Vantec also gave us the opportunity to take a first look at their Ion PSU.  The Ion is essentially the same as the Stealth but with a steel construction to cut costs down.  Vantec Ions are fairly new to the PC market, so you may have trouble finding them in retail channels still.

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Click to Enlarge

While visiting the Vantec headquarters last month, one of the more interesting things Vantec had to mention to us was their discontent with variable fan controls.  Other power supply companies have also shown their dislike for the feature, since it significantly raises costs, lowers performance and is generally used improperly (if at all).  Further revisions of the Stealth and Ion supplies may drop the fan controller in favor of automatic controls.

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Click to Enlarge

Both the Ion and the Stealth power supplies made a name for themselves but cramming an uncanny amount of connectors onboard.  The Ion comes with 9 standard sized molexes, plus one serial ATA adaptor.  Interestingly enough, the Ion does not come with a universal ATX connector, and just ships with a standard ATX adaptor. 

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Click to Enlarge

Wattages

 

3.3V

5V

12V

-12

-5

+5vsb

combined theoretical

actual combined

advertised  total

Vantec Ion 400W

85.80

200.00

192.00

12.00

4.00

12.50

285.80

220.00

400.00

The Ion has a very low +3.3V rail, like Vantec’s 520W Stealth.  Unfortunately, the Stealth could make up by having a large +12V rail for Intel systems as well.  The Ion will work fine for your basic AMD or Intel system, but those who really push the limit (particularly with a hungry video card) are going to eventually have problems with the low output on this unit.

For $60, the Ion is priced about half that of the Stealth.  The steel construction obviously reduces costs, as well as the elimination of the Universal ATX connector, which we can only guess cuts down on the number of rare components needed for construction.  If anything, the Ion targets the low end system builder market better than its aluminum predecessor.

Vantec Stealth 520W TTGI/SuperFlower 520SS 4Fan
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  • Anonymous User - Saturday, August 2, 2003 - link

    #11, yes P=IxV, but the power ratings in the table were obviously taken from manufacturers' data rather than actual measurements, which is why when any power rating for any of the positive voltages is divided by that voltage, the quotient exactly equals an integer. That would not be a problem if all manufacturers applied identical standards to their specifications, but many computer users have learned that this isn't the case. Reply
  • Anonymous User - Saturday, August 2, 2003 - link

    Perhaps you could include a Q-Tec PSU in the next review? They retail here in Sweden at about 60% of the price of corresponding Enermax and other high quality units, so assuming they aren't totally lousy they're very cheap. Reply
  • Anonymous User - Friday, August 1, 2003 - link

    I agree with #15. Definitely take a look at the PC Power and Cooling 400w Silencer PSU. I own two of these units and they're very high quality with reasonably low noise. Reply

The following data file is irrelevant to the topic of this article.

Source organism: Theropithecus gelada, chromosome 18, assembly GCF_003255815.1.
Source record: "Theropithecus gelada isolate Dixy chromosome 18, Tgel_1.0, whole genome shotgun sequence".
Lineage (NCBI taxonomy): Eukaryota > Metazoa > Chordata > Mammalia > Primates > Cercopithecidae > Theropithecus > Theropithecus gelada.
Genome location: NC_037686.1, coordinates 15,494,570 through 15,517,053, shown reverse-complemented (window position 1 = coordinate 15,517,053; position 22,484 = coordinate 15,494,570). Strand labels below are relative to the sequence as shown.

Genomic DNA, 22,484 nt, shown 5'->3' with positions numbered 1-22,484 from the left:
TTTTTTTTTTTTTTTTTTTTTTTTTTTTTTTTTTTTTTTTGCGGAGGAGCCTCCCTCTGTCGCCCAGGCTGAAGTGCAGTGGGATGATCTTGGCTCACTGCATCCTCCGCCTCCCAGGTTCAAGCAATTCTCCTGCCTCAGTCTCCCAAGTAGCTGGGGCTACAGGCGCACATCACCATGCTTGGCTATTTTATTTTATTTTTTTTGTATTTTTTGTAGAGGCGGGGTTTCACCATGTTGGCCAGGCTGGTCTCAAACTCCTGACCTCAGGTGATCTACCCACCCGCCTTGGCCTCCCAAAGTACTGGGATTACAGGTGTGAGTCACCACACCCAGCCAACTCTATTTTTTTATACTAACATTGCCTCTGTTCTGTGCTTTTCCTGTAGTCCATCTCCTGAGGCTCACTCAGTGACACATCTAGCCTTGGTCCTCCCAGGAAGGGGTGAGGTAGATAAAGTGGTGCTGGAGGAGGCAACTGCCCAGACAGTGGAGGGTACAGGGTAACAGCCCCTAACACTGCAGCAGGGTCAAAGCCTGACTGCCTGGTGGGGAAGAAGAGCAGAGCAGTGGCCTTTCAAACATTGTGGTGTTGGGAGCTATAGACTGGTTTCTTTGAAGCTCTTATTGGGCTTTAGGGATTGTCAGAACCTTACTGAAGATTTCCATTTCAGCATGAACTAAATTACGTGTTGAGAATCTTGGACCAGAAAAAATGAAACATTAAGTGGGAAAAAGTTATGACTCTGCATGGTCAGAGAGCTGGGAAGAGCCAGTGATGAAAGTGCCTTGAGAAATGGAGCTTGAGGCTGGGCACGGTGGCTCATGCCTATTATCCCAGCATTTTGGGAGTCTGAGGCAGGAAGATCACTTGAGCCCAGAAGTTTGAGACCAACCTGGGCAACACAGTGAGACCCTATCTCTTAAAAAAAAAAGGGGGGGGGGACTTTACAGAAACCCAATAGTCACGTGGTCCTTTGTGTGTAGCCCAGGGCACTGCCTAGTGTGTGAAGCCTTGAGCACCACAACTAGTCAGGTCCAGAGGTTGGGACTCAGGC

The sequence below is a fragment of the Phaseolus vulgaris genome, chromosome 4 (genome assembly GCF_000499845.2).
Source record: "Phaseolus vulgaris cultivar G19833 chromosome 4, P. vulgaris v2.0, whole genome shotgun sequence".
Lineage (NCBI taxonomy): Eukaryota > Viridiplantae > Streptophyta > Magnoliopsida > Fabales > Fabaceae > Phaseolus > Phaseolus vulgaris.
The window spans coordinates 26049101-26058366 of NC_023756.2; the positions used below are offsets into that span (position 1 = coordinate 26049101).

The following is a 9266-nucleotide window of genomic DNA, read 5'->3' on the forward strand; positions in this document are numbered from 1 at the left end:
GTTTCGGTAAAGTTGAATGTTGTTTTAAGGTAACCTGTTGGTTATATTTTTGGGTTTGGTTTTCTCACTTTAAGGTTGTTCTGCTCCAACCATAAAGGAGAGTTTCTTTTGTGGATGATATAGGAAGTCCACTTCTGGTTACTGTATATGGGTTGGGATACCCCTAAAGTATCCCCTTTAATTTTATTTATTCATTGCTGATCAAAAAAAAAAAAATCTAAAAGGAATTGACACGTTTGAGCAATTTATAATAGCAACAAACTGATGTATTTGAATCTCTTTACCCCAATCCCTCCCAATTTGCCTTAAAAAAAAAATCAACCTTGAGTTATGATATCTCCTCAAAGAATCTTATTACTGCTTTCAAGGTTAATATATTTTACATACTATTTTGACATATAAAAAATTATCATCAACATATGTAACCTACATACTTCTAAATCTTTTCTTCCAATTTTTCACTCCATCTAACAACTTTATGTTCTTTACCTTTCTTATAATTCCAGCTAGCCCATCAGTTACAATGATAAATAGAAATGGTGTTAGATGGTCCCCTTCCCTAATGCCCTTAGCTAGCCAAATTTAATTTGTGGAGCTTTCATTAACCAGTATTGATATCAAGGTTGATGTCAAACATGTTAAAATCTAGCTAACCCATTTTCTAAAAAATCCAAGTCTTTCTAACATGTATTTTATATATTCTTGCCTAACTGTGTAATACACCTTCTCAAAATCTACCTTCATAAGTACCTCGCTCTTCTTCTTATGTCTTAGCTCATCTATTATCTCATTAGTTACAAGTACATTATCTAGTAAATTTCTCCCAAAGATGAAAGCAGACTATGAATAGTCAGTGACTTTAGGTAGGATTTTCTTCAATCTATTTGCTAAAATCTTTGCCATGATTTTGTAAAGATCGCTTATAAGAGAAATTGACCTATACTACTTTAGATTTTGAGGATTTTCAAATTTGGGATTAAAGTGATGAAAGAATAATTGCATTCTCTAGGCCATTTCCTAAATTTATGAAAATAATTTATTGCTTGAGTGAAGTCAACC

• Anonymous User - Friday, August 1, 2003 - link

    Enlight power supplies are always being excluded from these PSU comparsions. I have a Enlight 360W PSU and it's very stable and very quiet. Test some Enlight PSUs! Reply
  • Anonymous User - Friday, August 1, 2003 - link

    I appreciated the comments concerning AMD users, but what I really need is some sort of guidance on AMD processor speed vs combined power or 3.3V rail current for upgrading older systems. Many older cases have limited power supplies and I'm trying to figure out the fastest processor I can install and still have reliable operation. Example: A 300 watt supply with 25A of 3.3V can only support up to a Athlon 1600+ on an ECS K7S5A Pro or a 350 watt with a combined power of 200W can support up to 2200+. Oh, and forget that old 250 watt power supply altogether. I need something like that... yeah, I know: your mileage may vary, void where prohibited by law, no watts were endangered in the making of this article.....:-) Reply
  • Anonymous User - Friday, August 1, 2003 - link

    Next time you guys might want to check out the PC P&C Silencer 400. It's built just as heavily as the Turbo Cool but with a quieter fan. Reply
  • Anonymous User - Friday, August 1, 2003 - link

    Hey guys, im sure 1 or 2 of you resistorheads are an ee or will soon be one.. ripple and noise are only part of a good pwr supply.. we need the facts... how many watts do these power supplies really put out. how do they respond with a big load.. will they take an overload.. how well are they protected...thats what i wanna read about Reply
  • MIDIman - Friday, August 1, 2003 - link

    WOW - excellent review. I'm getting a zalman for my silent box.

    Nice to see you guys pumping out articles quickly again! Thanks!
    Reply
  • idenyit - Friday, August 1, 2003 - link

    hey just wondering the allied A400ATX hows that compare with the B400ATX thats offered on newegg? any differences? Reply
  • Anonymous User - Friday, August 1, 2003 - link

    #10, doesnt P=IV? The Power and Voltage measurements were given. Reply

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